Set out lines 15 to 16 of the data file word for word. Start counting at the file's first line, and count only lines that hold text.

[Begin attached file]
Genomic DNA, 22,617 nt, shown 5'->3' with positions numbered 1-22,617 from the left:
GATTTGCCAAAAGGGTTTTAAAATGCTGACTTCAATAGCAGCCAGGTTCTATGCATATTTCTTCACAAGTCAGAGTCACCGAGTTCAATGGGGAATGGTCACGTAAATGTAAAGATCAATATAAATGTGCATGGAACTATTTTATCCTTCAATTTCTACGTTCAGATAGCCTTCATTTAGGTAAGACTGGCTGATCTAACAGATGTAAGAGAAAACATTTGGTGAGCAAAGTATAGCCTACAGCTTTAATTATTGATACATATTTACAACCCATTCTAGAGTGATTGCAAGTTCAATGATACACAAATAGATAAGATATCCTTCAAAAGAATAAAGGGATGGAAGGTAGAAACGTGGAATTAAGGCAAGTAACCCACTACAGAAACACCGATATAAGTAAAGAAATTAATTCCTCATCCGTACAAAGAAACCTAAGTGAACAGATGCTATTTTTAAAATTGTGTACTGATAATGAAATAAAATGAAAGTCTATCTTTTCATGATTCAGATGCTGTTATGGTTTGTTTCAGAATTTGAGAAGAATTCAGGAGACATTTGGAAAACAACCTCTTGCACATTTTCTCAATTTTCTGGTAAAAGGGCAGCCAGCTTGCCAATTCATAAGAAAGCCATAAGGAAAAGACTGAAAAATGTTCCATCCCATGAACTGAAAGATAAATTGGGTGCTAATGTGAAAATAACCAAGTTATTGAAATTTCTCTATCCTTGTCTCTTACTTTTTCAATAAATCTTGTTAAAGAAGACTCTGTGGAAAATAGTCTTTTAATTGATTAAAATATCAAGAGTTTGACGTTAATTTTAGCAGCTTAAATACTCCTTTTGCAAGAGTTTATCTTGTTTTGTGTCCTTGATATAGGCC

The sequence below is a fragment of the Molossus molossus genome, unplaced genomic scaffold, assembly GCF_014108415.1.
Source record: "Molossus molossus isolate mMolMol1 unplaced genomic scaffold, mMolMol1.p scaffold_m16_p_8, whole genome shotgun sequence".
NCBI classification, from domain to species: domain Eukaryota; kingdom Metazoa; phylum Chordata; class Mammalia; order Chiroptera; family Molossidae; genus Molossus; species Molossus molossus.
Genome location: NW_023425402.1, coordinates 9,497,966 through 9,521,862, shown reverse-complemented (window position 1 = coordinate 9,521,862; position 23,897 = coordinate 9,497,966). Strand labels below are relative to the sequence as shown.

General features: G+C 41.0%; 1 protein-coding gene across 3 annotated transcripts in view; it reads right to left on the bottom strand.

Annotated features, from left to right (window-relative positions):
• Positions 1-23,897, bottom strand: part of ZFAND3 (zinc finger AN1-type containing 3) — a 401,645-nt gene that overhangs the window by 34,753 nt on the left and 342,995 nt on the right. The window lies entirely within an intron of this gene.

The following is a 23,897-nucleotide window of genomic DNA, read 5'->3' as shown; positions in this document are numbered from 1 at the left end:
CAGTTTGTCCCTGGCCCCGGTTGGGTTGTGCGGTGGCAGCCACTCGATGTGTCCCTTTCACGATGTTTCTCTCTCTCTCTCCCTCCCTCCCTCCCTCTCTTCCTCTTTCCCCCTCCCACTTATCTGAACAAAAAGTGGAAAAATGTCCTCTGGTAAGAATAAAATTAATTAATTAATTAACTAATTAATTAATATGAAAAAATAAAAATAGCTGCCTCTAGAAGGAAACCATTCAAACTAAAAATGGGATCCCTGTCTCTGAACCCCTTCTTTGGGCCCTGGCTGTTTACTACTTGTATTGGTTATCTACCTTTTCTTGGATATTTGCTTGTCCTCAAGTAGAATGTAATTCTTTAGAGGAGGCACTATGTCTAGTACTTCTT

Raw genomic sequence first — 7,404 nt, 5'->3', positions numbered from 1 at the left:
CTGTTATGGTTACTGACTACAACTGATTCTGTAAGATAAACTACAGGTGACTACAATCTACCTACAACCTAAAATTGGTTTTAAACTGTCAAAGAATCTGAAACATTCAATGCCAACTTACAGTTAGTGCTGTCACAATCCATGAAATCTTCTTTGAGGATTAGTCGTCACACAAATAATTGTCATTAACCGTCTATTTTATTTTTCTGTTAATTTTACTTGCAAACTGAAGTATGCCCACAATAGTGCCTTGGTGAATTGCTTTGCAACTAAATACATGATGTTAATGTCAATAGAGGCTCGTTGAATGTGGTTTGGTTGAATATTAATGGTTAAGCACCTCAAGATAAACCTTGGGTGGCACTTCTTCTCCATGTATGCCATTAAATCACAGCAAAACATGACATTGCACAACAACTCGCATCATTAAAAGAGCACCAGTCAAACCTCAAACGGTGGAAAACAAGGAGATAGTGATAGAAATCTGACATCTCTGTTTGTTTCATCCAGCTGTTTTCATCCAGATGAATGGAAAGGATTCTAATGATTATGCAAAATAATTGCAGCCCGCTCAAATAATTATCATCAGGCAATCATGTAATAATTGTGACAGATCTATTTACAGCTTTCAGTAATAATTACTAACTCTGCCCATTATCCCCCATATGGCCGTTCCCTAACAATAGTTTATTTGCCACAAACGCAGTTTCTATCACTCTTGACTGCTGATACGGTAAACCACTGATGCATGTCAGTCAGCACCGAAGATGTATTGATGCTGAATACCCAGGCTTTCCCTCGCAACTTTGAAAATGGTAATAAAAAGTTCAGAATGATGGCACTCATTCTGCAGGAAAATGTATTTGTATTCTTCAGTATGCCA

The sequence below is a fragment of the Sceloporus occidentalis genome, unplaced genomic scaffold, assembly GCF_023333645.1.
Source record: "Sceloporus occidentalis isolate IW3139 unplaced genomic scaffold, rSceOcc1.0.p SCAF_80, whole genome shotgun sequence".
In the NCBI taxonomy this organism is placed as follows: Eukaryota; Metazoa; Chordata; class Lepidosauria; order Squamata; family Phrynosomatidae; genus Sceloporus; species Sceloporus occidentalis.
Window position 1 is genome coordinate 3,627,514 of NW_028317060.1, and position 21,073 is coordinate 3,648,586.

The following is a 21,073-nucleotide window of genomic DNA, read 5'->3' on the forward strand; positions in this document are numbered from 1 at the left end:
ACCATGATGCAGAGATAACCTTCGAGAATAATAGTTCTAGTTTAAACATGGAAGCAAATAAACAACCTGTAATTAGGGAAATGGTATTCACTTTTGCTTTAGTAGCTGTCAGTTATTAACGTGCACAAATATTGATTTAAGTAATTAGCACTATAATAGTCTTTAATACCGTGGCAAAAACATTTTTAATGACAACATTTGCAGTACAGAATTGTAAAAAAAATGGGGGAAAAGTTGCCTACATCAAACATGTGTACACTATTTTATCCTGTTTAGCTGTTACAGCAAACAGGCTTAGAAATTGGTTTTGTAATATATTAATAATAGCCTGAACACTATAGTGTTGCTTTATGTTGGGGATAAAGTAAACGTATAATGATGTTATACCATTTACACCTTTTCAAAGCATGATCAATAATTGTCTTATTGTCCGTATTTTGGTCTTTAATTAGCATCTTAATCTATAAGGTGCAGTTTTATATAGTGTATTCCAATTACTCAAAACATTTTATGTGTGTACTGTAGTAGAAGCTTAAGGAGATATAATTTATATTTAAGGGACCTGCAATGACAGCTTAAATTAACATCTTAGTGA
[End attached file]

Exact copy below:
Source record: "Sceloporus occidentalis isolate IW3139 unplaced genomic scaffold, rSceOcc1.0.p SCAF_80, whole genome shotgun sequence".
In the NCBI taxonomy this organism is placed as follows: Eukaryota; Metazoa; Chordata; class Lepidosauria; order Squamata; family Phrynosomatidae; genus Sceloporus; species Sceloporus occidentalis.